The women, the disciples tell this stranger, went to the tomb, but they did not find him. The irony is surely not lost: though Jesus is in front of their eyes, the disciples fail to see him. “Have you not heard the prophets? Have their words not sunk in?” Jesus asks. Remember Moses and your forebears in the faith. Remember the prophets. Remember the scriptures, dripping with promise.

The disciples’ hearts begin to burn, as they wonder after the identity of this stranger. But there is still some distance, some doubt, that clouds their vision and obscures their eventual recognition of who is walking and talking with them. If we read around in the gospels, though, this is pretty typical of Jesus’ post-resurrection appearances. It takes time or some sort of personal revelation for this otherworldly visitation to register. Remember that well-known story of Mary Magdalene confusing the risen Christ for a gardener. Remember too that startling scene—immediately after the Emmaus Road episode—when we read that it takes some time for the disciples’ eyes to recognize what appears like a ghost as the risen Christ himself.

In that startling scene, food plays a critical role. Jesus eats baked (or broiled) fish, something no ghost can claim. Such sustenance strengthens the muscles of the risen Messiah. Today too, Jesus is known in the blessing, breaking, and giving of bread, again showing that the savior resurrects humanity carbohydrate by carbohydrate, from the most basic stuff of life.

It seems near impossible for those disciples not to have connected this supper with the last supper, when Jesus said he would not eat with them again until the Passover had been fulfilled. There seems to be too strong a connection with the two meals not to see a common bread, a common host. In this simple action of blessing, breaking, and giving of bread, we’re told, something dramatic happens. As Jesus tears apart that simple loaf, crumbs of disbelief and hopelessness fall to the ground. The disciples’ eyes, once clouded with tears, become open to the realities of the resurrection and the provisional character of death.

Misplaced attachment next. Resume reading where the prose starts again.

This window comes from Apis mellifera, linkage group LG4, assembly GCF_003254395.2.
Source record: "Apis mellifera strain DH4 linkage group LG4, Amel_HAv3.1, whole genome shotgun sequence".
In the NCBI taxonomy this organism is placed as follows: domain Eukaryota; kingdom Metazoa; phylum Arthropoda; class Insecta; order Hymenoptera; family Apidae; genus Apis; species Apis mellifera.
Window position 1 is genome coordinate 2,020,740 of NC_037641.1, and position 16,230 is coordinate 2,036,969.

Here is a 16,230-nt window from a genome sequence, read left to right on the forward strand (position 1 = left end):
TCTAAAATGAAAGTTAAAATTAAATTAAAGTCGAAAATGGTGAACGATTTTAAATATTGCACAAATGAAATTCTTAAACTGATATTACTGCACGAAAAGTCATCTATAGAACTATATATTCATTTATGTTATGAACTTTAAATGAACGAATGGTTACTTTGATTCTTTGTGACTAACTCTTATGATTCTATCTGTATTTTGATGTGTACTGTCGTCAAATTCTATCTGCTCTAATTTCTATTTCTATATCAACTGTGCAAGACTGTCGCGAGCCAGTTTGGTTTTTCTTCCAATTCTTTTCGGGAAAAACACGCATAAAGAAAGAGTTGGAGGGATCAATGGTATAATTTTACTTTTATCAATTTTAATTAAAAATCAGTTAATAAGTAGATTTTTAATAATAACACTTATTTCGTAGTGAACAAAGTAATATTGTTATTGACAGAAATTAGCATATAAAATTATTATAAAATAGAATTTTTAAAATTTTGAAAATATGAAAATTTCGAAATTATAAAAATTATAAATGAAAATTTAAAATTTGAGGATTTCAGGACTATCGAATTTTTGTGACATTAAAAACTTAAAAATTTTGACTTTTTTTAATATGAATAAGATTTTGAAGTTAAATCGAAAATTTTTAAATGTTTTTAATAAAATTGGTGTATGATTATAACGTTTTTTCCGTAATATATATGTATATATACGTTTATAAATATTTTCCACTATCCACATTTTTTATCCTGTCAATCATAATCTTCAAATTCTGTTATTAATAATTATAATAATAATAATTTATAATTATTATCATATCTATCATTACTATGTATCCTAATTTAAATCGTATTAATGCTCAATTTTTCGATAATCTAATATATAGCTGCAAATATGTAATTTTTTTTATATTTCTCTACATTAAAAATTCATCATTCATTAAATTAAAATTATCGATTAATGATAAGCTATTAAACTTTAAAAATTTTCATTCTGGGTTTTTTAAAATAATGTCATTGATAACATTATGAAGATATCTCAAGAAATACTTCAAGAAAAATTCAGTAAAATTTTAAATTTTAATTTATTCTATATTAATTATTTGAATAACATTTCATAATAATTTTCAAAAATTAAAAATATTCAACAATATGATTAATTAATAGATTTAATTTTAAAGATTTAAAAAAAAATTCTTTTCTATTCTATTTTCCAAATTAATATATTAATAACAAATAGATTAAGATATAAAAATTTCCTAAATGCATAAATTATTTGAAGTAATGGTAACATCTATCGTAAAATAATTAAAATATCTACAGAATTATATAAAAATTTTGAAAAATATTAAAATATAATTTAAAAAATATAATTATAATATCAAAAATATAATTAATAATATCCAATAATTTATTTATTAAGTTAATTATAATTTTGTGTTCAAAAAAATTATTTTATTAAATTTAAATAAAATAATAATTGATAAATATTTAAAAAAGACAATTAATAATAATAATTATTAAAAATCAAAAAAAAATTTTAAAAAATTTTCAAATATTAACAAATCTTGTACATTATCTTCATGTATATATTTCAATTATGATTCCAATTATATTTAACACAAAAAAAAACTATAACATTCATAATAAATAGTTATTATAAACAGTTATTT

If the Emmaus Road narrative teaches us anything, it is that God has a preferential option for brokenness, which we see repeatedly in the life, death, and ministry of Jesus. As Barbara Brown Taylor reminds us, Jesus seems to gravitate toward those whose lives are split open, either by sickness or loss or disappointment. It is in the cracks of our humanity that divine, resurrected life shines brightest.

With the sun setting on their hopes for Israel’s redemption, Cleopas and his companion are forced to acknowledge their lives broken open; their dreams scattered on that dusty highway. But it is precisely in that moment that Jesus comes alongside them, opens up the scriptures again, and reminds them afresh of the very foundations of their hope. The disciples hear the great narrative of God’s history-altering love from the lips of love himself.

And when all the scriptures have been unpacked and interpreted, when all the loose ends have been tied up, a meal reinforces the point: the Lord is risen indeed. Amen.

The Rev. Dr. Andrew (“Drew”) Harmon is the Assistant Rector at St. Francis Episcopal Church in Greensboro, North Carolina. Prior to coming to St. Francis in 2017, he completed his Ph.D. in Historical Theology at Marquette University in Milwaukee, Wisconsin, where he taught undergraduates theology and wrote his dissertation on Ambrose of Milan.